Just Say No
have, by my
calculations, exactly eleven and a half minutes to get this groundwater
monitoring report out the door.
least the report has
already been proofread and formatted this time. All I have to do is
print out a clean master copy, get all three of the project leaders
to sign it, photocopy four report copies onto fancy-pants Dirt
Company letterhead (and another three in-house copies onto everyday
regular paper), hole-punch and bind the report copies. stuff the
whole mess into an envelope, type an address label and fill out a
shipping manifest ... all of this, hopefully, by the time the hunky
California Overnight Pick-Up Guy gets here at 4:30. Fortunately, it's a
small report. Eleven-and-a-half minutes should be more than enough
time, provided I stay focused, provided I move quickly, provided
wander away from the copier and forfeit my turn.
-- of course --
provided I'm not bombarded by stoopid interruptions.
far, I'm cooking
right along. I've just sent the report to the printer -- a couple of
the footers needed minor tweakage, as it turns out -- and now I'm
dashing to the production room with an armload of report appendices
for copying. It is at that precise moment that The New Girl suddenly
comes stomping down the
hallway towards me, looking agitated.
printer is flashing a 'low
toner' message," she says flatly. And then she just stands there for a
moment, looking at me expectantly.
it that The New Girl is having a Very Bad Day. I've been hearing rumors
of missed deadlines, last-minute proposal changes, tense
closed-door sessions with angry managers. If anyone can empathize with
how she must be feeling right now, it's yours truly. Unfortunately, I'm
too under the gun myself to offer more than token assistance. I nod
towards the pile of fresh toner cartridges, stacked on the floor of the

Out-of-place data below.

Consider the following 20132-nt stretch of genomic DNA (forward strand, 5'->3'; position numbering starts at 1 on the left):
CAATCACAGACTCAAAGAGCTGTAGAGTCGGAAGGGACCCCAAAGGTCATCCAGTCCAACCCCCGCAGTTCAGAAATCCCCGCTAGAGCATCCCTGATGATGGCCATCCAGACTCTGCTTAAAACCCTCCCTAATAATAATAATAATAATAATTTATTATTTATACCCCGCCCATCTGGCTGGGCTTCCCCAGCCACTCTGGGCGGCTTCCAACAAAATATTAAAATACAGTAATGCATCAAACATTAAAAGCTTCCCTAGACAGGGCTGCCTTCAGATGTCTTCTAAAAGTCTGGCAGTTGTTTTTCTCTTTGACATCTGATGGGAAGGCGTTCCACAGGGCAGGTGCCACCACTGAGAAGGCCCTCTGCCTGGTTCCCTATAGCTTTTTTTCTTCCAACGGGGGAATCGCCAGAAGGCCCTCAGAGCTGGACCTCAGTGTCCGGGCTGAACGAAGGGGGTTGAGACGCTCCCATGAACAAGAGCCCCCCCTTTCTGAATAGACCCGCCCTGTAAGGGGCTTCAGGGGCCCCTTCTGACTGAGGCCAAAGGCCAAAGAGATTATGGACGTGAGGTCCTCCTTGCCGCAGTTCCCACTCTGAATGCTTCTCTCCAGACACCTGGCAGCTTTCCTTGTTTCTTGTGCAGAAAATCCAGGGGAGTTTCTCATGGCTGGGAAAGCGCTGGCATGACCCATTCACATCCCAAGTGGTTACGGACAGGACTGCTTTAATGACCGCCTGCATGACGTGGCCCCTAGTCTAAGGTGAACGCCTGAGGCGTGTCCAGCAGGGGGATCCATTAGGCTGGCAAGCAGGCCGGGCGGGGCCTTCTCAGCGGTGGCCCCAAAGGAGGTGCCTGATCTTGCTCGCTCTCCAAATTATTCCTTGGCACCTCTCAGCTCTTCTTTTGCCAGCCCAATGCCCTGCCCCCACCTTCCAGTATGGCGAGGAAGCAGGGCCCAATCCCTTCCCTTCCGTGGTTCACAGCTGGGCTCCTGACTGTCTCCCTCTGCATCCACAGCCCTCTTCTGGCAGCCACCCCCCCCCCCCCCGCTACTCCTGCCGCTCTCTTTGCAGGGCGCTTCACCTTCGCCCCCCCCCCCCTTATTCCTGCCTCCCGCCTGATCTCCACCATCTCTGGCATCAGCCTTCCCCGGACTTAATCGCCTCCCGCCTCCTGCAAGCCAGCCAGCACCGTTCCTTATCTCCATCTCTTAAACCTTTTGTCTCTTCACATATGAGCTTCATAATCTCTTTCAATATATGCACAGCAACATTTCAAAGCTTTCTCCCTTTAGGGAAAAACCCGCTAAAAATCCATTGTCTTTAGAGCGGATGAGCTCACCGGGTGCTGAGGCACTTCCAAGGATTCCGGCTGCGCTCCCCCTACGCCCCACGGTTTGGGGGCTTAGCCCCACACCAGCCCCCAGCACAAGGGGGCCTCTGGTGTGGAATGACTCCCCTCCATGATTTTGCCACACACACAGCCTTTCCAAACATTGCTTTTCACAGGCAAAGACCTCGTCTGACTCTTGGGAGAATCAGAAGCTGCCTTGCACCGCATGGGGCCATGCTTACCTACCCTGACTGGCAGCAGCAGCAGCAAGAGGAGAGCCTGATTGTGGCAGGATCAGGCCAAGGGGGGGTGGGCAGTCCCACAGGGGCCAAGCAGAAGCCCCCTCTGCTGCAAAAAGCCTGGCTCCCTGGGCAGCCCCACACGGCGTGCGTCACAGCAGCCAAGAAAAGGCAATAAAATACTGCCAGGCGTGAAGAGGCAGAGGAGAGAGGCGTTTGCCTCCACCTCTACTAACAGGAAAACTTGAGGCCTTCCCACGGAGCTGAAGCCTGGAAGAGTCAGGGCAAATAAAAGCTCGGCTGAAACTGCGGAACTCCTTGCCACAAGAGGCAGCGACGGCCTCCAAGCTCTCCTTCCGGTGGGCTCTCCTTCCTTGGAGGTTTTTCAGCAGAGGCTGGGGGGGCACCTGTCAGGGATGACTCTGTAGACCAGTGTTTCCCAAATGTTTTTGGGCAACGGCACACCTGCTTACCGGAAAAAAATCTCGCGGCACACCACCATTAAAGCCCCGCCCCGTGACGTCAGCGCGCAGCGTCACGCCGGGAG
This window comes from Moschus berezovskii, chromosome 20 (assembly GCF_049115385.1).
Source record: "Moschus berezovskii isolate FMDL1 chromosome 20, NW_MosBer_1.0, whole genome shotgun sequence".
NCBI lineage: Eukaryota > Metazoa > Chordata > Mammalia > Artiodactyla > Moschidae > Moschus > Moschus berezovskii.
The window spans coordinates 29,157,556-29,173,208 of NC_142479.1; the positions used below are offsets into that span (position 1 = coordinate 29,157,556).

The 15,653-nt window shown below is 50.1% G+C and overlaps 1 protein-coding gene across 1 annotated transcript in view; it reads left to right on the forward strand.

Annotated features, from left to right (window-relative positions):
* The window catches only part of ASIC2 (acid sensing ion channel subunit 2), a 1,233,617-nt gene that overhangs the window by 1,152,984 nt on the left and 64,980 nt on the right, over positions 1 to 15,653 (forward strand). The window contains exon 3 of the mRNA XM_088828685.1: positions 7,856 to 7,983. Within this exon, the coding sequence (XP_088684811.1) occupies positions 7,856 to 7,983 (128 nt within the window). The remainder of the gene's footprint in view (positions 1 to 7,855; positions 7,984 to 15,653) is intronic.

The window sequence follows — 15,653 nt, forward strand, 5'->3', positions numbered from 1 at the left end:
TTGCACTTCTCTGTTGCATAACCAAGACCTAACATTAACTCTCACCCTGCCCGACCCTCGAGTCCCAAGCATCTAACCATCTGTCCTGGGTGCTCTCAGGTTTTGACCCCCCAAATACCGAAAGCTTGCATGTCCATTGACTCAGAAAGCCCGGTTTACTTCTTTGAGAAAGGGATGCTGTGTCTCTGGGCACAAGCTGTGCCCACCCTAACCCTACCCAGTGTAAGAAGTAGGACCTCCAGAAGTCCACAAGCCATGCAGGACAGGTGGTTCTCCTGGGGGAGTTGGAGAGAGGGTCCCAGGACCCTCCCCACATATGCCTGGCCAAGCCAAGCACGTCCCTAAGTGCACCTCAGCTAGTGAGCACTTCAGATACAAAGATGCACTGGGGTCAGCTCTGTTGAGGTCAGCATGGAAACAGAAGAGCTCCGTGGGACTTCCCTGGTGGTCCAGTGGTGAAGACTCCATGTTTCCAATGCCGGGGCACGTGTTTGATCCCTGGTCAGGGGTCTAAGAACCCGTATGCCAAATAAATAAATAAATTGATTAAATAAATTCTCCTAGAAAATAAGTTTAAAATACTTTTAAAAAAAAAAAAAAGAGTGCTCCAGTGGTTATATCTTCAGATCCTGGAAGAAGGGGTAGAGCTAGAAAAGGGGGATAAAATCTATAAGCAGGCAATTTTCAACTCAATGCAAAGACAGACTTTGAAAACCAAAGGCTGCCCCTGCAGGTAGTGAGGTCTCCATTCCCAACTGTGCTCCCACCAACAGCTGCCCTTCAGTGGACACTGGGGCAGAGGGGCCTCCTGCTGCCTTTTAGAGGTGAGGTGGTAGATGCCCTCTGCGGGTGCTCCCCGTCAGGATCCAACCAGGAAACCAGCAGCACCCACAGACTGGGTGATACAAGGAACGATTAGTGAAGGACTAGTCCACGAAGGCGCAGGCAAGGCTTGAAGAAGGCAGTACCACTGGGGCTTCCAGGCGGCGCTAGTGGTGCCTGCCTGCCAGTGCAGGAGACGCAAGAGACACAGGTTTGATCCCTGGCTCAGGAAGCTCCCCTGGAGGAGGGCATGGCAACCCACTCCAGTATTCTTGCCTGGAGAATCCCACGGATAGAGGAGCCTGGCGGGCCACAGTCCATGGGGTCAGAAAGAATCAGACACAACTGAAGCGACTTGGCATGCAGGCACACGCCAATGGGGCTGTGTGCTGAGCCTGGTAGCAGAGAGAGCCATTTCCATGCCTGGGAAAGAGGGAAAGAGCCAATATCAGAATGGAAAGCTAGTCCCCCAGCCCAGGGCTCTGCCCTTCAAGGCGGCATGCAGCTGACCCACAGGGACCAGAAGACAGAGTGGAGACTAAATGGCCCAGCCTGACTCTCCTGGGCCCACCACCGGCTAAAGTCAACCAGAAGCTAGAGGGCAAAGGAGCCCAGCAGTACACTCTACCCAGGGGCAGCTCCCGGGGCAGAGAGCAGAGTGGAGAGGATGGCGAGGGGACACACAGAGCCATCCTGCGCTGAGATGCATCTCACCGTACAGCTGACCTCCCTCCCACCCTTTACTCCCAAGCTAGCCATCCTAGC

production room right behind her.
just got a ton of new cartridges
delivered today," I tell her. "Help yourself."
this clearly isn't
what she had in mind. "I actually don't have time to change it myself,"
she says with regal snootiness. "I'm on deadline."
she stands there and
looks at me some more.
clear. It's in her tone, her demeanor, her expression. Whatever I may
be in the middle of right now -- whatever silly, trivial,
inconsequential little front-desk busywork I may be attending to --
couldn't possibly be as important as her Incredibly Urgent Toner
other words: she's
ordering me to report for Toner Cartridge Duty.
one long moment I'm
actually unsure how I want to handle this. On the one hand, I
understand that she's racing against the clock. She's spent most of her
day being fitted for a new excretory system by management, and now
she's scrambling to effect a little damage control. God knows we've all
been there. I understand that when you're feeling as stressed as she is
right now, things like courtesy and consideration for your co-workers
can easily take second place to blind gibbering panic. If she
were even the slightest bit polite or respectful or pathetic about this
-- if she said God, Secra, I
am so screwed unless you help me out here
-- I would probably be inclined to help her. It would be easy,
actually: I could drop my report appendices into the copier and hit
autofeed, and then while the copies were cooking I could walk down the
hall to her cubicle and change her printer toner for her. It would take
all of about two minutes.
the other hand ...
she didn't even bother to say 'Please.'
say to her evenly. "I'm on a deadline, too." And I walk away, with my
report appendices in my arms, leaving her standing there in the
doorway hating me. By my calculations, I've now got five minutes to
get this groundwater monitoring report out the door.
interruptions, I'm probably going to make it.
to throw a rock?